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<p>We had a similar issue with the dog bowls. I know it's not always possible depending on where they are, what kinds of dogs you have, how much access the need to them, etc., but we found the easiest solution was just to put the bowls up on the counter once DS, who is now also 20 months old, started walking and wanting to get into them. We also tried to honor the impulse to play with water, explore, etc. We've found the more we opened up other areas of the house to him, with safety limits (bathrooms doors remain closed, etc.), the easier he was to handle because there just weren't many power struggles. So most kitchen cabinets have latches, but he has total access to one with things he can play with. We provided other ways to play with water (if that's the draw to the bowl) - a water table out on the screened-in balcony, a watering can for plants (and the floor, lol), "washing" hands in a sink full of water, etc. Now, the bowls are back down on the floor 24/7, and he shows little interest in them.</p>
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<p>As to the waiting issue, our boy is quite impatient as well (probably normal at this age?). I find that situations are somewhat eased if I talk to him and try to explain things. Maybe he doesn't fully get it, but I think he understands some, and it helps. So I'll say things like "Yes, I know you want your berries right now, but mama has to wash them first and put them in a bowl." And, within reason, I try to fulfill my promise within a reasonable amount of time (otherwise, I'd just let him know whatever he wants is not going to happen). Of course, he's still quite capable of throwing a good tantrum, and then I just sit with him and work through that. It can get very frustrating, but I try to remember that, since he's not a big talker (if at all), and he's only a baby really, what other way does he have to express frustration? He can't reason out a conversation to air out his feelings, or pull himself away from the situation and cool down by himself, or call up a friend to vent about something that made him mad, the way we adults would.</p>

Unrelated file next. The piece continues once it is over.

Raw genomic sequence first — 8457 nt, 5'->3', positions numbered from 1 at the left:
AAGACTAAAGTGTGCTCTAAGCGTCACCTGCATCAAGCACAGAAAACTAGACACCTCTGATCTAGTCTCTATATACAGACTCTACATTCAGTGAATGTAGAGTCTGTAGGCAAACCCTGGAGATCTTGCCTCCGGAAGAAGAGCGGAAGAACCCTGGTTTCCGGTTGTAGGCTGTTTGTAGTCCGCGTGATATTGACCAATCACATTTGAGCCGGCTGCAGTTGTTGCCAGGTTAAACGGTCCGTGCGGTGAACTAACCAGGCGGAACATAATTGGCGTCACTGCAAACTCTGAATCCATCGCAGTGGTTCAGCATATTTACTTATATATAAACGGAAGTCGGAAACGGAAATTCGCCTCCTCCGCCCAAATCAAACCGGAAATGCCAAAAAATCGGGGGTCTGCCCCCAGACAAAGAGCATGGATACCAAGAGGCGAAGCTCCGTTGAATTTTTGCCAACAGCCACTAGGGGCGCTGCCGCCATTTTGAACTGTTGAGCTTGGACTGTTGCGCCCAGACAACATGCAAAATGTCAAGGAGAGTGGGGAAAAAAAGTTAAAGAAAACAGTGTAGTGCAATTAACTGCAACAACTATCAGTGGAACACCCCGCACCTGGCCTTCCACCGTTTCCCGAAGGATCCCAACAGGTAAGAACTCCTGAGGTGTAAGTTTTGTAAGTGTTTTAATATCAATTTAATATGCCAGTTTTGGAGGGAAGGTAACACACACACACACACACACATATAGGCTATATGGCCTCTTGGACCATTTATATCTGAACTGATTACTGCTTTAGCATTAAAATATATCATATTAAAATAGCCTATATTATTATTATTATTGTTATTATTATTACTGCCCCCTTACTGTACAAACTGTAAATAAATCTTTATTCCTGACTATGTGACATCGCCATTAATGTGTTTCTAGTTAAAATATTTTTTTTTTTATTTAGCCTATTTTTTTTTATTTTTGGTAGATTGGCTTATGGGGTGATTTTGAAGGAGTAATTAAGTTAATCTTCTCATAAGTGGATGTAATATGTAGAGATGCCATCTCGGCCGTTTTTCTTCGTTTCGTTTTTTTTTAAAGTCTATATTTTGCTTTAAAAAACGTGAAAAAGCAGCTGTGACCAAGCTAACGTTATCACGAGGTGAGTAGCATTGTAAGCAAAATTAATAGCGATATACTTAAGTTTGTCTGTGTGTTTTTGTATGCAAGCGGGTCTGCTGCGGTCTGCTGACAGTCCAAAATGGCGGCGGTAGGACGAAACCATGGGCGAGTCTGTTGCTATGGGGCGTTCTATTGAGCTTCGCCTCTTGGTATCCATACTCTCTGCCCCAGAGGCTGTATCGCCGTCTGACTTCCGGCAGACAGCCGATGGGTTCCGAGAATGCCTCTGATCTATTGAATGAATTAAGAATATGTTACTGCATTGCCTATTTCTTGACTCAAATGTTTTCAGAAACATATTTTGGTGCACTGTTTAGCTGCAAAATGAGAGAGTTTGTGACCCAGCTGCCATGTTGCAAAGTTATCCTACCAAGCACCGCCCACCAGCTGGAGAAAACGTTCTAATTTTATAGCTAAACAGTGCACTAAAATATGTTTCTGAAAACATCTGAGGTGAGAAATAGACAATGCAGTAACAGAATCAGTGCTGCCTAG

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<p>To be honest, I have friends who put their same-age toddlers on time out, take toys away, etc., but I have yet to encounter a behavior (famous last words, lol) that I felt required this type of reaction. I don't think my child is a saint (hardly: he's very willful and headstrong), but he doesn't scream, hit, bite, break toys, throw things, etc. So why would I need to punish him? Certainly not for acting in the only way a child his age <em>can</em>.</p>
 

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<p>What has worked for us is saying "if you don't stop playing with the x, I will take it away". I know this sounds stupid because it's the dog food, but it somehow works. And you need to follow through a few times too. I think DD prefers that things are in their place and gets quite upset when the plant (etc) is not there. She'd rather it stay and she not touch it than have it removed. Worth a try if nothing else!</p>
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<p>It also works well for handholding while walking (I enforce this). "You can either hold my hand and walk nicely or I will carry you". If I go pick her up she cays "hand?"</p>